On the other hand, if the supply of work to the mill is temporarily interrupted, the inside faces of the frames may .be cooled much more rapidly than the outside faces due to the spray of cooling water commonly applied to the work in order to remove scale. (The work itself is treated so rapidly that it remains hot throughout the rolling processdespite the use of a spray of water.) This may tend to cause a warping or buckling of the frame in opposite direction, that is, there may be a contraction at the inside accompanied by a lesser contraction at the outside, resulting sometimes in a further drift of the zero or base line in a positive direction. When the supply of work to the mill is resumed, the peak readings representing the rolling pressure are false because they begin at a substantial value instead of at zero.

Furthermore, the strain gauge cannot be located in the plane of the axes of the rolls, where the housings are open, but instead is located at either the leading or trailing'side of the housing. The leading edge may be hotter than the trailing edge, thus tending to subject a gauge at that edge to increased expansion. This is another factor tending to obscure the significance of the actual measurement obtained from the gauge.

These aberrations are large and serious. Ihey often amount to a value corresponding to a quarter or a half of the entire scale of the measuring instrument, and in some rare cases may mount to a value two or three times as great as the entire range of the instrument. The operator controlling the mill pressure must control the front and back frames of each mill, and the speed of each mill to properly compensate for the elongation of the work, and the water spray' and other factors, and he ordinarily is in charge of a number of mills in the series, and, therefore, is far too busy to attempt to allow for the zero error while watching the indicators, evcn'if it were possible to thus'mentally subtract the difference between the top and bottom readings during the rapid operation of the instruments.

One primary object of my invention is to overcome the foregoing difficulties, and to provide apparatus, for continuously ,compensating the drift of "the zero or base line, so that the indicator (or/and recorder) will properly indicate the peaks which represent the rolling pressure. For this purpose advantage is taken of the fact that the error or drift, although it may become large, is always a slow change, whereas the strain caused by a piece of work reaching the mill is asudden change,- and the apparatus differentiates between slow and fast changes. It may be said that the apparatus discriminates between a small change and a large change, the small change being promptly neutralized or obliterated, whereas the large change is not. The effective range or capture zone in which the compensating means takes afiect may be a matter of, say, 2% (one scale division) in ordinary Fig. 2 is a similar diagram explanatory of the opposite warping of a mill when cooling;

Fig. 3 is a section through a mill housing and illustrates the mounting of a magnetic micrometer;

Fig. 4 is, a perspective view of a. combined indicator and recorder with contrasting records with and without zero compensation;

Fig. 5 is a detail of a curve when recording so-called screw-down pressure in the end mills;

Fig. 6 is a wiring diagram for one embodiment of my invention utilizing a direct current bridge and polarized relays of differing sensitivity;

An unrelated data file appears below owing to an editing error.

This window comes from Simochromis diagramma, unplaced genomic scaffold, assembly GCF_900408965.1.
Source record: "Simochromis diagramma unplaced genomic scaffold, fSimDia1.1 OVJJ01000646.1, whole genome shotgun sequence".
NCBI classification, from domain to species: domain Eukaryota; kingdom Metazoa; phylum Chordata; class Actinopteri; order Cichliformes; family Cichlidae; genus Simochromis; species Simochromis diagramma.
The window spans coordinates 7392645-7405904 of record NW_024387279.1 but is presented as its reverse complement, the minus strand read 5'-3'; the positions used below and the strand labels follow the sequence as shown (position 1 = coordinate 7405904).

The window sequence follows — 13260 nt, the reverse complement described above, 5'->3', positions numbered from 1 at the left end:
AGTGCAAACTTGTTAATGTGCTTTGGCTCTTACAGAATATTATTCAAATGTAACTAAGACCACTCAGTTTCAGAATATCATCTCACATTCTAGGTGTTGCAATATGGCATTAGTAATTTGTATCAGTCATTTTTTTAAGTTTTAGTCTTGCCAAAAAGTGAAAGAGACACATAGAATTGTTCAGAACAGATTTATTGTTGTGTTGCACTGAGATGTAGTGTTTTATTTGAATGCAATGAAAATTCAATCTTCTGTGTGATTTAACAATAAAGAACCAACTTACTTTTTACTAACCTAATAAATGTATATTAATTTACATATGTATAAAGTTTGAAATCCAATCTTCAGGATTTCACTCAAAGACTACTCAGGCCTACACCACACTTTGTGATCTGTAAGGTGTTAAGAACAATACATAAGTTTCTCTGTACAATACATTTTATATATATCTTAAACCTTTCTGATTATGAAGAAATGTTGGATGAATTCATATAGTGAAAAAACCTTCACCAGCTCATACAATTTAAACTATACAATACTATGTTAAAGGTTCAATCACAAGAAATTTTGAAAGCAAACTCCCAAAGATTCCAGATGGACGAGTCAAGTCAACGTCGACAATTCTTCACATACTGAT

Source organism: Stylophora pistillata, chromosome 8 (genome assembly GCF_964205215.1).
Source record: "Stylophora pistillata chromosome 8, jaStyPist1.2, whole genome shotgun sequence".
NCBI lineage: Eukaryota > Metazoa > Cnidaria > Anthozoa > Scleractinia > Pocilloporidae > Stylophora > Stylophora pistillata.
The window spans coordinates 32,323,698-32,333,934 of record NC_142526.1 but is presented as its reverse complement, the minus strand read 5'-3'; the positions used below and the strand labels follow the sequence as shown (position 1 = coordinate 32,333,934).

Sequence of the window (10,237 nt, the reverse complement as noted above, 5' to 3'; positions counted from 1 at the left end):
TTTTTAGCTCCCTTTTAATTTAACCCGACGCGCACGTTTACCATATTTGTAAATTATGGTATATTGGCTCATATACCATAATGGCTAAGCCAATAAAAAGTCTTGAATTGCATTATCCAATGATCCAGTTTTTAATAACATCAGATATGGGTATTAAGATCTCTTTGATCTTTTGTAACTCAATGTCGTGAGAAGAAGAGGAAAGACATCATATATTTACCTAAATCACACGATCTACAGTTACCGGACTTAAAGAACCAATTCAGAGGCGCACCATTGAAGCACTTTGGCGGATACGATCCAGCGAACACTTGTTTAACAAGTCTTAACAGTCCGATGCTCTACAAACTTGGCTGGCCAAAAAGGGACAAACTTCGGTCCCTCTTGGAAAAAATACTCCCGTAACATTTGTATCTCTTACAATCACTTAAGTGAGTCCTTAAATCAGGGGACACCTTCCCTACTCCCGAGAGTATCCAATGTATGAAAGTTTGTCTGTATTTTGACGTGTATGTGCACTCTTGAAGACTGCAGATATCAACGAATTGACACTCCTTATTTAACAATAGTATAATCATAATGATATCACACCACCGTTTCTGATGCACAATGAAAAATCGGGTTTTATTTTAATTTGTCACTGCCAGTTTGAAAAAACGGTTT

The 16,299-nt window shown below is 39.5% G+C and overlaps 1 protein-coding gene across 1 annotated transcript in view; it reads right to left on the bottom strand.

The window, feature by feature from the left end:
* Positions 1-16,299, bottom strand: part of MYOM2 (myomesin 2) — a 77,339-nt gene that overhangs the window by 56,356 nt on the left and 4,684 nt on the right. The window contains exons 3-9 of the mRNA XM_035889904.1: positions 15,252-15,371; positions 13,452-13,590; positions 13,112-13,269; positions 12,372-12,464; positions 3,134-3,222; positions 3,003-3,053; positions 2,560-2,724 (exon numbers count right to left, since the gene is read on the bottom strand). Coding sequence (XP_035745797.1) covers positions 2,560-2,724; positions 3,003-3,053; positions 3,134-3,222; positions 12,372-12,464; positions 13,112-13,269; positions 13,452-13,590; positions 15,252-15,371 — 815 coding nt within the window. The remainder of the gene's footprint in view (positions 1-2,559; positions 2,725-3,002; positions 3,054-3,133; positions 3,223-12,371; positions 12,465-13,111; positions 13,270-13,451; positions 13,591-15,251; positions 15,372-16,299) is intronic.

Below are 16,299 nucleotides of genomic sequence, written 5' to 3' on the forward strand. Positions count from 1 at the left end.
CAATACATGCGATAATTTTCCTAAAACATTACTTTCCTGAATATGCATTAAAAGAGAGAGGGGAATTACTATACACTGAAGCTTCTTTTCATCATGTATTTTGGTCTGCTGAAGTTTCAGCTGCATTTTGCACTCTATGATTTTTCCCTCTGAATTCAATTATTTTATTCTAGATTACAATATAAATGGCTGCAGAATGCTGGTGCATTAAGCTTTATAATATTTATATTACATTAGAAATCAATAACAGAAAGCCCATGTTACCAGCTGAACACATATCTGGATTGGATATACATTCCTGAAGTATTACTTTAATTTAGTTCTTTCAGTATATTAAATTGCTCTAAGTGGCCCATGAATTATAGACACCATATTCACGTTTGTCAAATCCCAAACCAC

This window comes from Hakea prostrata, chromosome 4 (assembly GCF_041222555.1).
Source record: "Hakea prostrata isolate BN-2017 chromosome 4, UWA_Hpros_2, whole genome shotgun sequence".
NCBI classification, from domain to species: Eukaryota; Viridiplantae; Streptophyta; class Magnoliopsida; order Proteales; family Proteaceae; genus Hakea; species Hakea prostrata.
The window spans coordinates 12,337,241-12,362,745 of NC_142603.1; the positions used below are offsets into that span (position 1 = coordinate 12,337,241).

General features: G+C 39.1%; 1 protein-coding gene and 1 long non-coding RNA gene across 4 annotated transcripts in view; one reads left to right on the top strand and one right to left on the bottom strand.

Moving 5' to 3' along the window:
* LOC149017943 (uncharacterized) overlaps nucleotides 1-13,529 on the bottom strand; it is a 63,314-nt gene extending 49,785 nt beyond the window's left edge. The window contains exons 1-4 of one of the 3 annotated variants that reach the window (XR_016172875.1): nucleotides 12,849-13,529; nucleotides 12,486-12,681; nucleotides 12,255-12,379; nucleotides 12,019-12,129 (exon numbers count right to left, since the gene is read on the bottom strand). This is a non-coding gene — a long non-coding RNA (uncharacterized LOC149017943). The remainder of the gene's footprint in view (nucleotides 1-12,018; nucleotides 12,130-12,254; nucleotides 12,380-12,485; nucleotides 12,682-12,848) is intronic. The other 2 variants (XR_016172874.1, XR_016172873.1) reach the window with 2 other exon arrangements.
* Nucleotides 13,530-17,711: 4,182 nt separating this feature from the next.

Fig. 'lis a rearrangement of part of Fig. 6 in bridge form;

Fig. 8 is explanatory of a shaded pole reversible induction motor which may be used in the com- I pensating mechanism;

reason that I prefer to define the apparatus as discriminating between slow and fast changes: It is important to note that the problem here involved is not merely one of correcting or leveling an average value, and it is not one in which the average of the successive peaks may be treated as a slow 'drift or error. pensation must be a true zero compensation and should 'be completely divorced from the peak values. Accordingly, a furtherobject of my in- Instead the comvention is to so design the apparatus that it will not average the peaks or be in any way influenced by the magnitudes of the peak values. For this purpose the compensating mechanism is paralyzed or made inoperative each time a peak comes on, so that the compensating mechanism functions only during the intervals between the successive peaks. In this wayv the compensation is limited to correction'of the-zero or base line,

and there is no attempt by' the apparatus to neutralize the effect of a legitimate elongation of the mill housing caused by the passage of work therethrough.

Further objects of my invention are to adapt the measuring apparatus to utilize any conventional form of magnetic micrometer for measuring the housing strain; to include the measuring and compensating devices in an electrical bridge circuit which is automatically balanccd at zero pressure; and to thereby make the apparatus independent of changes in line voltage or'like external influences.

To the accomplishment of the foregoing," and additional more particularized objects which will hereinafter appear, my invention consists in the measuring indicating, and compensating ele- 'ments and their relation one to the other, as hereinafter more particularly described in the Fig. 9 is a planview illustrating the construction of the motor;

Fig. 10 is a side elevation of the same; Fig. 11, is a wiring diagram for another embodiment of my invention utilizing an alternating current bridge and non-polarized relays;

Fig. 12 is a rearrangement of part of Fig. 11 in bridge form;

Fig. 13 is a wiring diagram for still another form of my invention utilizing an alternating current bridge and electron emission relays;